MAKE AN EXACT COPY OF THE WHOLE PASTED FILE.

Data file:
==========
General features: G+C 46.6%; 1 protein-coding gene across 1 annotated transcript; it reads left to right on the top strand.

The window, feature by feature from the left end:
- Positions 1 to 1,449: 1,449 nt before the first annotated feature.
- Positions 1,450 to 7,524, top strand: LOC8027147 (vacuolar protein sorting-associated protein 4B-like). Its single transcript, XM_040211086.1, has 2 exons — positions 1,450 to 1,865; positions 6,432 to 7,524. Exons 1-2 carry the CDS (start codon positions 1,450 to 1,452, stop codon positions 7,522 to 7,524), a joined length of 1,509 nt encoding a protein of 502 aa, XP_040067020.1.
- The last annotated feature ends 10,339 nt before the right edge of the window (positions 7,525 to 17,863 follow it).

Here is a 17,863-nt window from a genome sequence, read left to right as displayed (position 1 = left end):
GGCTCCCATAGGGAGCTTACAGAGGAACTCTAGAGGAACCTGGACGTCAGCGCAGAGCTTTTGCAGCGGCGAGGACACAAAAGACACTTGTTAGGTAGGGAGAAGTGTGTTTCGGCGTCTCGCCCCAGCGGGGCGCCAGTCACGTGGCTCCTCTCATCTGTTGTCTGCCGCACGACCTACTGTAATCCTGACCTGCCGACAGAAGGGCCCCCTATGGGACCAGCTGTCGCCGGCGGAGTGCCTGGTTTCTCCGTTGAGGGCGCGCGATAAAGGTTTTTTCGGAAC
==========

General features: G+C 46.6%; 1 protein-coding gene across 1 annotated transcript; it reads left to right on the top strand.

The window, feature by feature from the left end:
- Positions 1 to 1,449: 1,449 nt before the first annotated feature.
- Positions 1,450 to 7,524, top strand: LOC8027147 (vacuolar protein sorting-associated protein 4B-like). Its single transcript, XM_040211086.1, has 2 exons — positions 1,450 to 1,865; positions 6,432 to 7,524. Exons 1-2 carry the CDS (start codon positions 1,450 to 1,452, stop codon positions 7,522 to 7,524), a joined length of 1,509 nt encoding a protein of 502 aa, XP_040067020.1.
- The last annotated feature ends 10,339 nt before the right edge of the window (positions 7,525 to 17,863 follow it).

Here is a 17,863-nt window from a genome sequence, read left to right as displayed (position 1 = left end):
GGCTCCCATAGGGAGCTTACAGAGGAACTCTAGAGGAACCTGGACGTCAGCGCAGAGCTTTTGCAGCGGCGAGGACACAAAAGACACTTGTTAGGTAGGGAGAAGTGTGTTTCGGCGTCTCGCCCCAGCGGGGCGCCAGTCACGTGGCTCCTCTCATCTGTTGTCTGCCGCACGACCTACTGTAATCCTGACCTGCCGACAGAAGGGCCCCCTATGGGACCAGCTGTCGCCGGCGGAGTGCCTGGTTTCTCCGTTGAGGGCGCGCGATAAAGGTTTTTTCGGAAC